The Queen's Urdu: Translating Colonial Secularity in Victoria's 1858 Proclamation

Brannon D. Ingram*

*Corresponding author for this work

Research output: Contribution to journalArticlepeer-review


This article argues that Queen Victoria's Proclamation of 1858, marking the transfer of power from the East India Company to the crown, ushered in a new era of colonial secularity. Colonial secularity refers to the myriad ways that normative distinctions between religion and not-religion emerged and proliferated in colonial contexts. The proclamation committed not to interfere in religion, but religion is circumscribed, reconceptualized largely as a matter of private conscience set against the purview of the state. As this article explores, it is according to this logic that the abolition of Islamic criminal law after the proclamation could register as noninterference in native religion. At the same time, Christian missionaries contested the proclamation's notions of neutrality to carve out a space in which they might operate.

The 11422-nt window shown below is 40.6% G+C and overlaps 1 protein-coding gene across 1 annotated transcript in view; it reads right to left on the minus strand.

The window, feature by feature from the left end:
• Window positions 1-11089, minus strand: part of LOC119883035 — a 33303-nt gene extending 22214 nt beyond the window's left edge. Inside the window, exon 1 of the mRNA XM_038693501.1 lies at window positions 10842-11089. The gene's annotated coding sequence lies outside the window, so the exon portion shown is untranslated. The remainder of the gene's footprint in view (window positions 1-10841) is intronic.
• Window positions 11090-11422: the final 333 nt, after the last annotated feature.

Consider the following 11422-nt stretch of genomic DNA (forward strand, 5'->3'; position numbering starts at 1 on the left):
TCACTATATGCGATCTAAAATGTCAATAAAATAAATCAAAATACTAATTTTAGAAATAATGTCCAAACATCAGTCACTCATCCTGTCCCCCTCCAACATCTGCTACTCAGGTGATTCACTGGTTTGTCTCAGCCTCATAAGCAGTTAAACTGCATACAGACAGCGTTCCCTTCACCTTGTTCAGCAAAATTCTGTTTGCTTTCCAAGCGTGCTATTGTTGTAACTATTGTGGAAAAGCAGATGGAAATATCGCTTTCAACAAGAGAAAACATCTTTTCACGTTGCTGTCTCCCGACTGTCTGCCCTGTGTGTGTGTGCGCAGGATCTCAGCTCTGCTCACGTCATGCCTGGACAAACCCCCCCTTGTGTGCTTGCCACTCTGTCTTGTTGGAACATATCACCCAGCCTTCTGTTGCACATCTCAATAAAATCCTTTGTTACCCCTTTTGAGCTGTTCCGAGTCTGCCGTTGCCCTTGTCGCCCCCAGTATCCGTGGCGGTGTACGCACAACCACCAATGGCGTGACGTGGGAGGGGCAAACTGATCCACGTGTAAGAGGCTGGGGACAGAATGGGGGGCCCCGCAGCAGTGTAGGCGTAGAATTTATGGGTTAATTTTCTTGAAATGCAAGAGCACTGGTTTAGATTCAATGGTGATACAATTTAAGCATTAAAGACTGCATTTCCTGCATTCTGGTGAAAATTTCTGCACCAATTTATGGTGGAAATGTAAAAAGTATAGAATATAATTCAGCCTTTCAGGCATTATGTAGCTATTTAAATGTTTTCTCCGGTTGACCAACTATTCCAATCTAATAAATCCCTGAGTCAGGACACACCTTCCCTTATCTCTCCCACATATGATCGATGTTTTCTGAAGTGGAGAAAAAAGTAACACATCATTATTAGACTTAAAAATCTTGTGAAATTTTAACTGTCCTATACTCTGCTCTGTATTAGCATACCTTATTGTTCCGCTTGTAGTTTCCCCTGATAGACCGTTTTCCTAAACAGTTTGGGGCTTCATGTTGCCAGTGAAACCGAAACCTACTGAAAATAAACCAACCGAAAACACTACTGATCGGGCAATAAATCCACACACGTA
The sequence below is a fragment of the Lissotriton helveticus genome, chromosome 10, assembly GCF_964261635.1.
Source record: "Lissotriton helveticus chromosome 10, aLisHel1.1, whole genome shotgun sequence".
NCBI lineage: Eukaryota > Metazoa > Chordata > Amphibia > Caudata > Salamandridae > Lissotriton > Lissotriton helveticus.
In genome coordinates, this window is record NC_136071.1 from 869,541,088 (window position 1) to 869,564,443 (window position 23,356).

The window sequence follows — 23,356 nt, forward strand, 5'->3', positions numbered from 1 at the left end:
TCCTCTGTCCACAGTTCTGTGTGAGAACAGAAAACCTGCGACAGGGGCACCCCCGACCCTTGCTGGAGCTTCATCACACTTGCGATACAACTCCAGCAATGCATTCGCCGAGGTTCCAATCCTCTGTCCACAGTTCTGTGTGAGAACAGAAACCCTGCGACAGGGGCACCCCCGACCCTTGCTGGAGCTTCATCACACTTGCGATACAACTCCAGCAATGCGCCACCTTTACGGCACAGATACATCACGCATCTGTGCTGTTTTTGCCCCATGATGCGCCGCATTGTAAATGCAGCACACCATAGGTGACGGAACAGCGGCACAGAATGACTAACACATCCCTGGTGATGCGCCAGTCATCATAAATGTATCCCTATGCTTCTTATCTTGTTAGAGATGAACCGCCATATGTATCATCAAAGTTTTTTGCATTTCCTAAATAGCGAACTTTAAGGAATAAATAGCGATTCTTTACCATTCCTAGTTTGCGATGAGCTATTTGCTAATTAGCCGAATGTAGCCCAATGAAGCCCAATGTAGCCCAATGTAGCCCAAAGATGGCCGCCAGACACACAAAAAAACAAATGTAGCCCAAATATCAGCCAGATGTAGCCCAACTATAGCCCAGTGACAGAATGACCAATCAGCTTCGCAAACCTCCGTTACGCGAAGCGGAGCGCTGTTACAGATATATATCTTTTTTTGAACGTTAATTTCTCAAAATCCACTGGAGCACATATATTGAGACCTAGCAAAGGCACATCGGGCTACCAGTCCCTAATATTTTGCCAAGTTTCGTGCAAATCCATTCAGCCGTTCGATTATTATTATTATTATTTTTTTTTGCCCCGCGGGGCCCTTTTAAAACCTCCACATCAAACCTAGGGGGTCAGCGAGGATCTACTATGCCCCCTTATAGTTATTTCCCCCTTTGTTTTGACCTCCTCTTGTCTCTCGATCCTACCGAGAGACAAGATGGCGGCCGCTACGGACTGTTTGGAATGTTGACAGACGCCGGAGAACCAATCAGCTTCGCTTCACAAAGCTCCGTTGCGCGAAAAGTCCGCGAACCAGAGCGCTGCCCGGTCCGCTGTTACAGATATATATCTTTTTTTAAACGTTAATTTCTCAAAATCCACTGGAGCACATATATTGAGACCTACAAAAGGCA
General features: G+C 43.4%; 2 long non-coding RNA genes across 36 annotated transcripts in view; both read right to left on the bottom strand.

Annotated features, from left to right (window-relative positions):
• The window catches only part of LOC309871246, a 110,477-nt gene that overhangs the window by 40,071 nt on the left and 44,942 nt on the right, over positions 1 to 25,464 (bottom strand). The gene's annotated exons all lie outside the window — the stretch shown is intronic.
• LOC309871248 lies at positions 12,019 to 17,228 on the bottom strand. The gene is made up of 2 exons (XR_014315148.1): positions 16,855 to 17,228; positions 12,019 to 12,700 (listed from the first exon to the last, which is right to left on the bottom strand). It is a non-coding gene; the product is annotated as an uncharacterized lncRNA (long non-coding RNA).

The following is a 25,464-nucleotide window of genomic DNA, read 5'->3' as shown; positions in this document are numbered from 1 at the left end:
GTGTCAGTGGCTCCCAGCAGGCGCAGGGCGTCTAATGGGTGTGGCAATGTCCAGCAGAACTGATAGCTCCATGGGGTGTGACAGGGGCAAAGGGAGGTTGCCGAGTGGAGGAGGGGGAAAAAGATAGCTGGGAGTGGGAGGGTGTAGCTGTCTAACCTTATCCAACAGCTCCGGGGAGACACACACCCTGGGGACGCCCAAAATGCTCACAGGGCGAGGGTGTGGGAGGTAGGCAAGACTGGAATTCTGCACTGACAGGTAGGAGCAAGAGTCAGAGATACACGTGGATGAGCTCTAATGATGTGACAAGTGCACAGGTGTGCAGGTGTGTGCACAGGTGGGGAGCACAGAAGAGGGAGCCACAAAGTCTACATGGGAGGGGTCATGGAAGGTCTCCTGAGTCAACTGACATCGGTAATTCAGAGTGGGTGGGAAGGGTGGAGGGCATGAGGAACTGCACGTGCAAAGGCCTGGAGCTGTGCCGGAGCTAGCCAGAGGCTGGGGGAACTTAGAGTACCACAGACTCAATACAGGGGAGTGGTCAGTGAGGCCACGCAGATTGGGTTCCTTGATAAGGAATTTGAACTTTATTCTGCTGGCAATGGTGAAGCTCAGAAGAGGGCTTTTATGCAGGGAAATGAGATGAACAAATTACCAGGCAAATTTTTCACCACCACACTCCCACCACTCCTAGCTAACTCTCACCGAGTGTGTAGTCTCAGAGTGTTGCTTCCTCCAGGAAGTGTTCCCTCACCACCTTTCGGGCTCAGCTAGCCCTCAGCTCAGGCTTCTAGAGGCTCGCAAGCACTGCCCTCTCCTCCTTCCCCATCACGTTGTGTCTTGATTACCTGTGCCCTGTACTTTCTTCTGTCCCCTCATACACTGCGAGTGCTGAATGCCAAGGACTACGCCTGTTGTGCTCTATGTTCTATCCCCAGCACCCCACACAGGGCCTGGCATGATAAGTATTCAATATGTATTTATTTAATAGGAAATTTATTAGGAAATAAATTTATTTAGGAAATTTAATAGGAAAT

Original languageEnglish (US)
Pages (from-to)104-127
Number of pages24
JournalVictorian Literature and Culture
Issue number1
StatePublished - Apr 15 2024

ASJC Scopus subject areas

  • Cultural Studies
  • Literature and Literary Theory


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